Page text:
Sales were down only about 5 percent so far this month at Tres Mariposas, she said. Scarves and fashion jewelry did well but traditional gift categories of fine jewelry, handbags and furs all were off.

Connie Sigel, owner of Elements upscale boutique in Dallas, said she was unnerved by shoppers demanding discounts. “This year was weird — people were surlier and almost disrespectful,” she observed. “I had a man come in to pick up three gifts that were all wrapped up for his wife and he said, ‘What kind of deal are you going to give me?’ I felt like a hostage.”

New receipts of colorful spring sportswear and dresses sportswear have been selling at full price, she noted, including looks by Rory Becca and Mint by Jodi Arnold. But it’s been harder to move fall clearance discounted 40 to 70 percent because the “pack mentality” wants 75 percent off, she reasoned.

“It’s troubling because you have to get rid of the stuff,” she said. “It was really hard on us when Neiman’s started discounting.…At the end of the day, people don’t want sales. When you mark it down it makes it less desirable. Sale is not the way to run a business, and I hope Neiman’s and everybody else realizes that.”

Brian Bolke, owner of luxury store Forty Five Ten in Dallas, said he didn’t get the burst he expected in the days before Christmas. “People were in a mood,” he observed. “Men were not as generous as they normally would be, and women weren’t asking for what they normally ask for. My reasoning is that there was such media overload and discounting hype that it kind of turned a lot of people off.”

Some people shopping the sale racks asked for discounts beyond the 60 percent marked, he noted. “We said no,” Bolke said. “We have differentiated our product and assortment where we feel we can do that.”

“People are buying one or two things versus a whole bunch,” concurred retail analyst Jennifer Black of Jennifer Black & Associates. “They are very specific as to what they are buying. Holiday 2008 may go down as one in which the consumer psychologically reached a tipping point in which enough was really enough. What it means to us is the intensification of more focused, deliberate, budget-based consumer spending. It suggests to us that only those who are differentiated to provide what the consumer is looking for and tightly managed financially will be able to benefit in the longer term from the current economic headwinds.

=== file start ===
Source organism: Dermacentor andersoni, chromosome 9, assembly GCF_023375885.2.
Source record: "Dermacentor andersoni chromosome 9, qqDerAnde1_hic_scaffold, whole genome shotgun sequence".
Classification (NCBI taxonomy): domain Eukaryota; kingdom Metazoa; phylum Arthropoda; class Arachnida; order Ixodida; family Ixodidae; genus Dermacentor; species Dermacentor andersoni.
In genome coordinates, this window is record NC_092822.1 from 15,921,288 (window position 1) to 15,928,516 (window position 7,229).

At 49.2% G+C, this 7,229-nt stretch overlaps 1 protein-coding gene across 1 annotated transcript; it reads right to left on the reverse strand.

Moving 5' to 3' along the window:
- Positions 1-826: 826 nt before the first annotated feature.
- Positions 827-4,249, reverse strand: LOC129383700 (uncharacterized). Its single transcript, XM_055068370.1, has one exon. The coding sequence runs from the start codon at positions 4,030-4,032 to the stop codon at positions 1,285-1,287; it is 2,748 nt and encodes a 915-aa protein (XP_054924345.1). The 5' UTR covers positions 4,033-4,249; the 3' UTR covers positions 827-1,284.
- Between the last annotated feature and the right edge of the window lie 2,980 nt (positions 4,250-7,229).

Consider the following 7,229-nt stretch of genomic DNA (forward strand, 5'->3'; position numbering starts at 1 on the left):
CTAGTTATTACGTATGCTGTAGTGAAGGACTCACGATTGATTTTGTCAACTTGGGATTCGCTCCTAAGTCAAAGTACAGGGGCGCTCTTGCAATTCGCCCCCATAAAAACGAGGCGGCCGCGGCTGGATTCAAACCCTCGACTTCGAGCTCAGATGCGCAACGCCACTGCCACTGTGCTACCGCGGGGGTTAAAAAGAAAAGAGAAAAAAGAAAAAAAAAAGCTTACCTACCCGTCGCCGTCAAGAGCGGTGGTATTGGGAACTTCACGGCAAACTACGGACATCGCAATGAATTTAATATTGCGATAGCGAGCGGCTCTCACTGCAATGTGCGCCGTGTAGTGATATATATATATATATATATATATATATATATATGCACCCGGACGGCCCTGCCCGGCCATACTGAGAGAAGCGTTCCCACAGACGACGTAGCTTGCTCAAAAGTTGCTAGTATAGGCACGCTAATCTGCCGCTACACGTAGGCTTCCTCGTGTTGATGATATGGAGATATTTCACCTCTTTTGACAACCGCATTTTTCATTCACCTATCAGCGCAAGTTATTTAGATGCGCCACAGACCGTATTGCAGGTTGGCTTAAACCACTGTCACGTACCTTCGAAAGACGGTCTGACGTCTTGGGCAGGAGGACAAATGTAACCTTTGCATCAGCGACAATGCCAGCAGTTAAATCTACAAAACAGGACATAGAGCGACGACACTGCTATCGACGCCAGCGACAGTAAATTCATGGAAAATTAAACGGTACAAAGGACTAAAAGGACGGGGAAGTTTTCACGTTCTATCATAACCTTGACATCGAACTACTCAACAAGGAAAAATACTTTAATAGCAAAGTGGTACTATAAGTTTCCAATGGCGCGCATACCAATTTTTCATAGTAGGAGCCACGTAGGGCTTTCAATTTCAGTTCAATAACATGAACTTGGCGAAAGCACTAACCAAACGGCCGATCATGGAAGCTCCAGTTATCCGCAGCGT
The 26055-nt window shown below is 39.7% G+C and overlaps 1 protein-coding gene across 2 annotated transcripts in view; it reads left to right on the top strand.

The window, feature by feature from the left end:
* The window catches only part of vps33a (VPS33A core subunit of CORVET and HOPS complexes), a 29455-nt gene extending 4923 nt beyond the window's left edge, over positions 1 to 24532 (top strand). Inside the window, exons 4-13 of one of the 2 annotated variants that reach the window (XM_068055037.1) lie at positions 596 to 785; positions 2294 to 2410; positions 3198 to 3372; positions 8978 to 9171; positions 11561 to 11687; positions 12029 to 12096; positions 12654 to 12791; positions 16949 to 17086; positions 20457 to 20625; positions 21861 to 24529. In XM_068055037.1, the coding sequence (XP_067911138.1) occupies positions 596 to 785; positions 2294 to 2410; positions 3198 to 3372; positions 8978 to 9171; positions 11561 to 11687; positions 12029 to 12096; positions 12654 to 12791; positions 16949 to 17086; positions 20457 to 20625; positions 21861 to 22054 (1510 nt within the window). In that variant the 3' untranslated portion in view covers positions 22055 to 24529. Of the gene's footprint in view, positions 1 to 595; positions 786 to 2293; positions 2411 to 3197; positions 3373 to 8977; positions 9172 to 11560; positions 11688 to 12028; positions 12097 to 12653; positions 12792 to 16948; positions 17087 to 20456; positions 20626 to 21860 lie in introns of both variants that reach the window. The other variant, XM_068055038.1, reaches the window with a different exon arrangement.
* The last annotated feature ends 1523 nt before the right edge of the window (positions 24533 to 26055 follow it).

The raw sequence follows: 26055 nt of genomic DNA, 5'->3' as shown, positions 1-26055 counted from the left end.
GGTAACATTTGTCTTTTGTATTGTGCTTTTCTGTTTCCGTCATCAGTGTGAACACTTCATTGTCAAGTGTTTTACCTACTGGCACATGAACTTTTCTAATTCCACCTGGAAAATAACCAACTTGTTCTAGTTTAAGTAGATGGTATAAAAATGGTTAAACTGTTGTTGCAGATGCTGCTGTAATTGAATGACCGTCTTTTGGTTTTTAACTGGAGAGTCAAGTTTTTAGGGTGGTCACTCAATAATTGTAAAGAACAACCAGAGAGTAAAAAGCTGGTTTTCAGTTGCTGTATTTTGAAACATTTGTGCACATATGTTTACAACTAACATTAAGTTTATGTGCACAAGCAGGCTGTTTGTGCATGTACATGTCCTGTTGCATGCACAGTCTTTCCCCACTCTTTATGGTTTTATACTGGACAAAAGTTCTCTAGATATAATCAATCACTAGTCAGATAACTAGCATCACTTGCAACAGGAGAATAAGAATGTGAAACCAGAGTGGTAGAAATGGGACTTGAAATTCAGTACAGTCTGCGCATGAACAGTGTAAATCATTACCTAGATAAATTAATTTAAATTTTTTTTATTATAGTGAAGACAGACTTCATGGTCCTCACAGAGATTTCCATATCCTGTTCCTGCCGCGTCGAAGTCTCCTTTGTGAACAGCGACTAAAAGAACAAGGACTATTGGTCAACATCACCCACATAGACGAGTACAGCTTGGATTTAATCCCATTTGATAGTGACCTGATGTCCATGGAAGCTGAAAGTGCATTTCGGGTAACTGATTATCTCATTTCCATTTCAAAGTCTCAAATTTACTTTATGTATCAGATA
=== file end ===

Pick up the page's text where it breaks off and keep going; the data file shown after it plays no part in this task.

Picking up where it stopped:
“A lot of smaller retailers, the mom-and-pops, will go out of business, because they [count on doing] a huge business like everyone else this time of year. The national chains can hang in because they’ve got a lot of cash. As far as her take on the bottom line for the season, Black concluded, “We believe this Christmas will be severely lacking in profitable sales.”

Other analysts believe that some regional retailers are also in jeopardy of going out of business or declaring bankruptcy.



Shoppers were out in force in Manhattan Friday and Saturday, with crowds particularly big at Bloomingdale’s, Saks Fifth Avenue, Macy’s and along Fifth and Madison Avenues. Southern California malls were also busy Friday and Saturday. Even with the traffic, two Saks sales associates said business was just OK.

The 3,500-space parking garage at Caruso Affiliated’s The Grove shopping center in Los Angeles was filled to capacity by 1:30 p.m. Friday, though the developer’s recently built center in Glendale, Calif., didn’t fill up. The Grove, which typically sees about 100,000 visitors a day during the holiday season, drew about 75,000 a day this year.

“Nordstrom and Crate & Barrel had a really exceptional day, Barney’s Co-Op did quite well, too,” said Caruso spokeswoman Jennifer Gordon. “We’re not a sale center, so people don’t typically come in early, though traffic improves as the day wears on.” Gift card sales at Caruso’s properties were off from last year.